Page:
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Variations in piston second land pressure as a function of ring gap position
Scania CV AB.
KTH, School of Industrial Engineering and Management (ITM), Machine Design (Dept.), Machine Elements.
2010 (English)In: International Journal of Engine Research, ISSN 1468-0874, Vol. 11, no 2, 153-161 p.Article in journal (Refereed) Published
Abstract [en]

The inter-ring pressure and the potential reverse blow-by flow that can drive oil towards the combustion chamber can strongly influence the in-cylinder oil consumption in diesel engines. This paper reports on an experimental investigation of the effect of both cycle-to-cycle variations and variations over a longer period on inter-ring pressure. The inter-ring pressure and piston ring movement were also simulated as a function of ring gap position. The experimental part of the project showed small cycle-to-cycle variations in the second land pressure as well as large variations over time. Simulations of the second land pressure with different ring gap positions showed a similar range of variation in second land pressure as the experimental variation.

Place, publisher, year, edition, pages
2010. Vol. 11, no 2, 153-161 p.
Keyword [en]
blow-by, diesel engine, inter-ring pressure, measurement, ring dynamics, second land pressure, simulation
URN: urn:nbn:se:kth:diva-25415DOI: 10.1243/14680874JER05509ISI: 000277638600006ScopusID: 2-s2.0-77950988844OAI: diva2:358052
PC 20201020 QC 20110104Available from: 2010-10-20 Created: 2010-10-20 Last updated: 2011-01-04Bibliographically approved
In thesis
1. Particulate Emissions Associated with Diesel Engine Oil Consumption
Open this publication in new window or tab >>Particulate Emissions Associated with Diesel Engine Oil Consumption
2010 (English)Doctoral thesis, comprehensive summary (Other academic)
Abstract [en]

Particulate emissions from diesel engines have been a key issue for diesel engine developers in recent decades. Their work has succeeded in reducing the exhaust particles from the combustion of fuel, which has led to increasing interest in the contribution of particulates from lubrication oil.

When discussing oil-related particulate emissions, hydrocarbon particles are customarily referred to. This thesis uses a broader definition, in which oil-related particulate emissions are modelled not only by the hydrocarbons, but also include the ash, carbons, and sulphate oil particulate emissions.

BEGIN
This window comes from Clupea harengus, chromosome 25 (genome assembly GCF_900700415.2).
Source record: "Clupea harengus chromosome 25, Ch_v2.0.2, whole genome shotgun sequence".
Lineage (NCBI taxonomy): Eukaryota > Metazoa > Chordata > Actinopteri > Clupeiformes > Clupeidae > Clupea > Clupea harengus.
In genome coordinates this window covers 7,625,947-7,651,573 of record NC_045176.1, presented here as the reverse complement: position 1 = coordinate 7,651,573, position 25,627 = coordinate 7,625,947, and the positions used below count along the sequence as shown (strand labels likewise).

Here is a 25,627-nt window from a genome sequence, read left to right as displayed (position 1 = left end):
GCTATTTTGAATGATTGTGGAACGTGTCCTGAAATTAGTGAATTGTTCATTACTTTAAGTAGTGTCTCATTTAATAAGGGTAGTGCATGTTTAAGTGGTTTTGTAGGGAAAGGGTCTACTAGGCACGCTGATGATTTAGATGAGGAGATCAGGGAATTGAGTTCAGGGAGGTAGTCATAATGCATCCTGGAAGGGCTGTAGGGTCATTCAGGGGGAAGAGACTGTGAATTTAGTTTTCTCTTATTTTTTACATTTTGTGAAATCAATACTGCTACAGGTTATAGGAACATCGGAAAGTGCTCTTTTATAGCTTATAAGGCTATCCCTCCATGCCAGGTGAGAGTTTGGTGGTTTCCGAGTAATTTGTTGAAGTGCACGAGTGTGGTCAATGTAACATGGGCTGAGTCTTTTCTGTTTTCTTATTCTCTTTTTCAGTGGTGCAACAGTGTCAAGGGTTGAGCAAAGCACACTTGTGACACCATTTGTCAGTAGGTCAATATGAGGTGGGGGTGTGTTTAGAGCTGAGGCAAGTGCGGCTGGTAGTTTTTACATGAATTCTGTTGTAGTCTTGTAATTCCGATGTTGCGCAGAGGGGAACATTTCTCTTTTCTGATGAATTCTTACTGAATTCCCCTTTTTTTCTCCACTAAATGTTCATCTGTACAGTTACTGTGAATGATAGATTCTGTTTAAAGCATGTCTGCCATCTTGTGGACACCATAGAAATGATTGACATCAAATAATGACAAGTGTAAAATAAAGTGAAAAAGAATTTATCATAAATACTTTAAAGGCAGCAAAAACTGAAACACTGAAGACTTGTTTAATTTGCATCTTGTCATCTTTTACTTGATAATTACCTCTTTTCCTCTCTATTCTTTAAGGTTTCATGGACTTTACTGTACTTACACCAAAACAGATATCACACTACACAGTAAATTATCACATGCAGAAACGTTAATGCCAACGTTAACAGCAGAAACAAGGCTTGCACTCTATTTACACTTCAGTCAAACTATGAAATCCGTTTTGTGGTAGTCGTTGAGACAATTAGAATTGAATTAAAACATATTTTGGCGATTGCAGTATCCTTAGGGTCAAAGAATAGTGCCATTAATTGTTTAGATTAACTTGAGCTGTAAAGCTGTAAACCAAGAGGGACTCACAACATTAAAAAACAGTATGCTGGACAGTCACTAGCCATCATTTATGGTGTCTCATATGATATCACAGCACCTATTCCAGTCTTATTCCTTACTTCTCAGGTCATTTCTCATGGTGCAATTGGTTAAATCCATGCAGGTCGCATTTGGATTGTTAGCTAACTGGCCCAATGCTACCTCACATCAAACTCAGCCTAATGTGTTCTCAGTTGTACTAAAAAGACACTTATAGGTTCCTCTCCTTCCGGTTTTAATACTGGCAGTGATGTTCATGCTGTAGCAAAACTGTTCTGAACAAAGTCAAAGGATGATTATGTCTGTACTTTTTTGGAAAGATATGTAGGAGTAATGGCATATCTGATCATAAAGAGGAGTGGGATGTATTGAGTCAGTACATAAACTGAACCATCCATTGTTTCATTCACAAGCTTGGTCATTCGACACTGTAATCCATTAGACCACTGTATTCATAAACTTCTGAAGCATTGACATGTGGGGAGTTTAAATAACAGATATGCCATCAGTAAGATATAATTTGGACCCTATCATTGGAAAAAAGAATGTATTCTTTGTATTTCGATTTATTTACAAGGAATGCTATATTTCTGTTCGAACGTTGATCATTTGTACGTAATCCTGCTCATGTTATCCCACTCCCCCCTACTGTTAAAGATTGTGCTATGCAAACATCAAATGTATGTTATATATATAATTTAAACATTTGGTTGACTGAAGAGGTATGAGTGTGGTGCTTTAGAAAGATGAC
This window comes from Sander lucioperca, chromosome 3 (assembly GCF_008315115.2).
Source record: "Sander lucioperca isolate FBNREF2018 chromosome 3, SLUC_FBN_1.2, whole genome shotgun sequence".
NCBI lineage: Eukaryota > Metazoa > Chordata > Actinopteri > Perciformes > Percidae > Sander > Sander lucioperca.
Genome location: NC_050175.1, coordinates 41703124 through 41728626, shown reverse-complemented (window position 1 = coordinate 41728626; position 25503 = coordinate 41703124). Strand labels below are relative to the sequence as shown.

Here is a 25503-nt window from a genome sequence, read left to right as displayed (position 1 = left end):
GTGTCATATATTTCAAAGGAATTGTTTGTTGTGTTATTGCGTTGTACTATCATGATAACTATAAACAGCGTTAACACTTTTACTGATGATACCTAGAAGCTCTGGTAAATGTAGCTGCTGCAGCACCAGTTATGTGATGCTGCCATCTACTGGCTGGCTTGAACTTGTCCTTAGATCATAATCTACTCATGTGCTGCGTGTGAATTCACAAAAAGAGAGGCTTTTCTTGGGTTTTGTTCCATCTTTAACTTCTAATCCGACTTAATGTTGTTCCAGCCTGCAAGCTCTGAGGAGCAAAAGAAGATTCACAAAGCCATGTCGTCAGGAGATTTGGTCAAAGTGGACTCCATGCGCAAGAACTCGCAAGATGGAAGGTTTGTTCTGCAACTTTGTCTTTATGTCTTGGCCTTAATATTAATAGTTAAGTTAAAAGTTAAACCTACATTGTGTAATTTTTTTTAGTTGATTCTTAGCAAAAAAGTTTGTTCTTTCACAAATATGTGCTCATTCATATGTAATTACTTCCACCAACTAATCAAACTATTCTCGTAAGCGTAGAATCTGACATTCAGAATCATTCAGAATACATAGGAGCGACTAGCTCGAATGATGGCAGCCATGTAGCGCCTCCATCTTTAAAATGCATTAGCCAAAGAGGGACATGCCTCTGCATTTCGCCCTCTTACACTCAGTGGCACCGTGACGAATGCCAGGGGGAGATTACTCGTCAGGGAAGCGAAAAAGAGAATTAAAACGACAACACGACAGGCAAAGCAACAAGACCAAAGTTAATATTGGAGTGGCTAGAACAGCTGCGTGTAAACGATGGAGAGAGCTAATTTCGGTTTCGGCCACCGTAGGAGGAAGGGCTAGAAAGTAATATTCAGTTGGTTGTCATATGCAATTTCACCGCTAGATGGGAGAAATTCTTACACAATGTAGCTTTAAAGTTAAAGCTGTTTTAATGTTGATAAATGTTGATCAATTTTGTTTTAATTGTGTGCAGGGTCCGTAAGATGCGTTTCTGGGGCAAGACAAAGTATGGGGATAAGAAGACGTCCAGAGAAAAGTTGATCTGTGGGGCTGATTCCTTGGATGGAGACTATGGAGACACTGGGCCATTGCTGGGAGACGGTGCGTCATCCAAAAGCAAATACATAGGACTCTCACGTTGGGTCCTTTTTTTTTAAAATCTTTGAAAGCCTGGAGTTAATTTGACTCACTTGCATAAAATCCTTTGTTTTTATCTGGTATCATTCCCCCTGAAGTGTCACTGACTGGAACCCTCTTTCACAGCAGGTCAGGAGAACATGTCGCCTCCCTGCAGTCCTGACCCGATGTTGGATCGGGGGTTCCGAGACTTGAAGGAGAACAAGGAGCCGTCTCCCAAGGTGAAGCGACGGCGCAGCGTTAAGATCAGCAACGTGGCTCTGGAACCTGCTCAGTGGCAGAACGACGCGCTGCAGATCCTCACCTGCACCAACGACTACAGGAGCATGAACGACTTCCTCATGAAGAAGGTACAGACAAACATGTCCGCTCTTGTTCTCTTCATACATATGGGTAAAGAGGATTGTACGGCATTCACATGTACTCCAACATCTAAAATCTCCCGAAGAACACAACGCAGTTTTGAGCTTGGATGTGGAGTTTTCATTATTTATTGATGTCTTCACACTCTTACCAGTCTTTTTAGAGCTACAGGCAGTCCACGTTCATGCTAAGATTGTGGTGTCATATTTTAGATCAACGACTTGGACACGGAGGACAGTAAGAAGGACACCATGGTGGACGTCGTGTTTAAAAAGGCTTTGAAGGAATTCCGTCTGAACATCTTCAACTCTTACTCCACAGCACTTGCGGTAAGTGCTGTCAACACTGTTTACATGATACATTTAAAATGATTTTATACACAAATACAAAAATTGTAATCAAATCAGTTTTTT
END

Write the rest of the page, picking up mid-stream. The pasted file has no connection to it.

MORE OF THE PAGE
The model developed in the project uses input data as oil consumption and oil ash content combined with tuning parameters, such as the oil ash transfer rate (ash emissions divided by oil consumption and oil ash content). Controlled engine tests have been performed to verify assumptions and fill knowledge gaps. The model can be applied to a variety of diesel engines, although the tuning factors might have to be reset. For example, introducing diesel particulate filters would dramatically reduce the oil ash emissions, since oil ash would accumulate in the filter.

Oil consumption has played a central role in the present research. The modelling results indicate that special attention should be paid to oil consumption under running conditions with a low in-cylinder temperature, since the oil survival rate is high there.

Under low-load and motoring conditions, hydrocarbons proved to be the main contributor to oil-related particulate emissions. At high engine load, oil ash emissions were the largest contributor to oil-related particulate emissions.

Place, publisher, year, edition, pages
Stockholm: KTH, 2010. 26 p.
Trita-MMK, ISSN 1400-1179 ; 2010:09
Lubrication oil, Particulate emission, Particulate matter (PM), Oil consumption, Diesel engine
urn:nbn:se:kth:diva-25880 (URN)978-91-7415-759-8 (ISBN)
Public defence
2010-11-26, Sal F3, Lindstedtsvägen 26, KTH, Stockholm, 10:15 (English)
QC 20101103Available from: 2010-11-03 Created: 2010-11-03 Last updated: 2010-11-03Bibliographically approved

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